Rose also inconsistently attended behavioral health programs to address her anger and depression. She attended anger management classes through probation, received medication for anxiety and depression, and attended individual psychotherapy in 2008 with Scott Shafer, a licensed professional counselor. However, Shafer reported that Rose had made little progress that year. By the end of 2008, she reportedly missed sessions, and by mid-2009, she requested a different therapist, claiming her present therapist was biased against her. Shafer had terminated, and then rescheduled sessions with Rose twice, because of missed sessions, then terminated therapy for the third time in September 2010.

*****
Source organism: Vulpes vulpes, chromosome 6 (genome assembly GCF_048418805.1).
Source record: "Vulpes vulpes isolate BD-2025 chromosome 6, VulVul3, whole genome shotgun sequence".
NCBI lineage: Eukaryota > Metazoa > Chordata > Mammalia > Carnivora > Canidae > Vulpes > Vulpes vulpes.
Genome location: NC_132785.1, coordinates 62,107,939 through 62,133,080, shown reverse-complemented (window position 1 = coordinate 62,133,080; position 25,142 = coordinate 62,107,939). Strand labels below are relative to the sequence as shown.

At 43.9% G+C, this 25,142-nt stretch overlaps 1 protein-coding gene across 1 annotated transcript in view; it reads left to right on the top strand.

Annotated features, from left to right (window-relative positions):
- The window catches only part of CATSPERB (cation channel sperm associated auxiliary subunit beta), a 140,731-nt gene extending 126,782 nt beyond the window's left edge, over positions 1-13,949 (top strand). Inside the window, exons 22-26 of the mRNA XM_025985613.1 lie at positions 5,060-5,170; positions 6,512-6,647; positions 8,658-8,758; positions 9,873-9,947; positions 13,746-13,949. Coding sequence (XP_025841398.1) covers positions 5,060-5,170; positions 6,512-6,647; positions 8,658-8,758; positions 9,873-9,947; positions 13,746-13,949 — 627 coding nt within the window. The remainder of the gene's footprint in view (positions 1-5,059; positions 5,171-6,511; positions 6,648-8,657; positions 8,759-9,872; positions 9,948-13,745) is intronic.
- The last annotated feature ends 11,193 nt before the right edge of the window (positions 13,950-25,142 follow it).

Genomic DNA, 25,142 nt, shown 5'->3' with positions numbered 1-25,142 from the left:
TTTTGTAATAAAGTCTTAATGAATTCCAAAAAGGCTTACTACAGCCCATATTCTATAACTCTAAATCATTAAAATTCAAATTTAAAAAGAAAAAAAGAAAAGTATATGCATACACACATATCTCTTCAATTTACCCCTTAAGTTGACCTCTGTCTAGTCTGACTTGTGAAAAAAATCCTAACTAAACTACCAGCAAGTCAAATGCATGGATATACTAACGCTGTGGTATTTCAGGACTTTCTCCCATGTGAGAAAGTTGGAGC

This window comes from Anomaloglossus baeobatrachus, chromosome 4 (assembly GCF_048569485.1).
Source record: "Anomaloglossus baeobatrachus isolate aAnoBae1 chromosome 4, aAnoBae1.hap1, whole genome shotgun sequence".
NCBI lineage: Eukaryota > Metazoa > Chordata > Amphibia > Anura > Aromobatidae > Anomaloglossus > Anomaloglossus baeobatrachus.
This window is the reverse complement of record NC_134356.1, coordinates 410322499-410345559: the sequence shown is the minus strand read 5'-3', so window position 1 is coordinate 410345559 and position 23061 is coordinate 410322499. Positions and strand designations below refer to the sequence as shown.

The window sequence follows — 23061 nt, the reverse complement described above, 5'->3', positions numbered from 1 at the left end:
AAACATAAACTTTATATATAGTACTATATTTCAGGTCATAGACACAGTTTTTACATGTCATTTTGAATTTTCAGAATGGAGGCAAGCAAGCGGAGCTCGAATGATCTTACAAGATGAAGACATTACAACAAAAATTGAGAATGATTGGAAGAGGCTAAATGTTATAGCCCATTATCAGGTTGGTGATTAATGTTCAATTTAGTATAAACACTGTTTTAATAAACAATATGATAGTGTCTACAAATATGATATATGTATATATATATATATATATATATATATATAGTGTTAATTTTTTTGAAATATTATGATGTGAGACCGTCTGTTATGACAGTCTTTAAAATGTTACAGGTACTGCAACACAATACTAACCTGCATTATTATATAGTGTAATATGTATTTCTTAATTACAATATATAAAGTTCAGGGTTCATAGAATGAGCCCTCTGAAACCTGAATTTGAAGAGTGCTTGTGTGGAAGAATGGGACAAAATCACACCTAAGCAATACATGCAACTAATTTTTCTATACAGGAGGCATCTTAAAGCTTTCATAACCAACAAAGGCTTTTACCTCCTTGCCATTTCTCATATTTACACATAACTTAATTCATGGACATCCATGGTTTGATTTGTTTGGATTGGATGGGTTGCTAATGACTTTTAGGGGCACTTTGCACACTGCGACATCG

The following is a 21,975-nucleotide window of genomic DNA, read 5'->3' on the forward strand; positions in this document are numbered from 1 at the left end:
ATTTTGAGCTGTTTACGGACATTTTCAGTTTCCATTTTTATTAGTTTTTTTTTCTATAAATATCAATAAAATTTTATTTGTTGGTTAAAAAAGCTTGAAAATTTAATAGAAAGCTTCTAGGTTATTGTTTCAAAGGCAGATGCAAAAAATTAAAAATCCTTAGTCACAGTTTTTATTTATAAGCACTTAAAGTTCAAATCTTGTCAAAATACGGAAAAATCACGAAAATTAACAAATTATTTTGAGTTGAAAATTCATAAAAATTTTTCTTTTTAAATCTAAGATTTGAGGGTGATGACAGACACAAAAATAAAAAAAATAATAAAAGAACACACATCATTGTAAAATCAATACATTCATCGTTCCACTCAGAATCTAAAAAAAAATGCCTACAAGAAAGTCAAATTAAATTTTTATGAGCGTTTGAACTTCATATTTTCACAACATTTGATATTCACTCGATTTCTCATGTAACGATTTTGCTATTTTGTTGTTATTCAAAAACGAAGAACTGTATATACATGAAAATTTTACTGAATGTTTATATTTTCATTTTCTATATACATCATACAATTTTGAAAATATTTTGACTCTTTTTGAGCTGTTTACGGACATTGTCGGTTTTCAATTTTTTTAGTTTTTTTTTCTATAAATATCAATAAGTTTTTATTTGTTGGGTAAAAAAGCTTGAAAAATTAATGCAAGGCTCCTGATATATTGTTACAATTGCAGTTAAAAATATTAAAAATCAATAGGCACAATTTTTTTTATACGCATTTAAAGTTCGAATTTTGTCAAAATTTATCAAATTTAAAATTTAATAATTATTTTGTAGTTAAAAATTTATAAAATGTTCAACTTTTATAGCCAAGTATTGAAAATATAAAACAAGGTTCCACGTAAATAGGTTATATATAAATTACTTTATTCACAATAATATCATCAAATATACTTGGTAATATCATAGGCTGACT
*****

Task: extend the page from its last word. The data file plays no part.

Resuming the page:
A psychological evaluation in January 2010 concluded Rose still needed individual psychotherapy if she was reunified with Mary. During an evaluation by James Loving, Psy.D., in September 2010, Rose reported she stopped attending counseling because she concluded that "whatever I was doing was not good enough." Because of her history of continued drug use and behavioral health issues, Dr. Loving opined that he could not support a reunification plan for Rose and Mary because Rose continued to pose significant risks, and had not made sufficient progress. In an evaluation with defense expert John Quintana, Ph.D., in January 2011, Rose misrepresented that she had abstained from drugs for two years. She then missed individual therapy appointments with a new psychological treatment provider in February 2011 and was terminated in May 2011 after additional absences.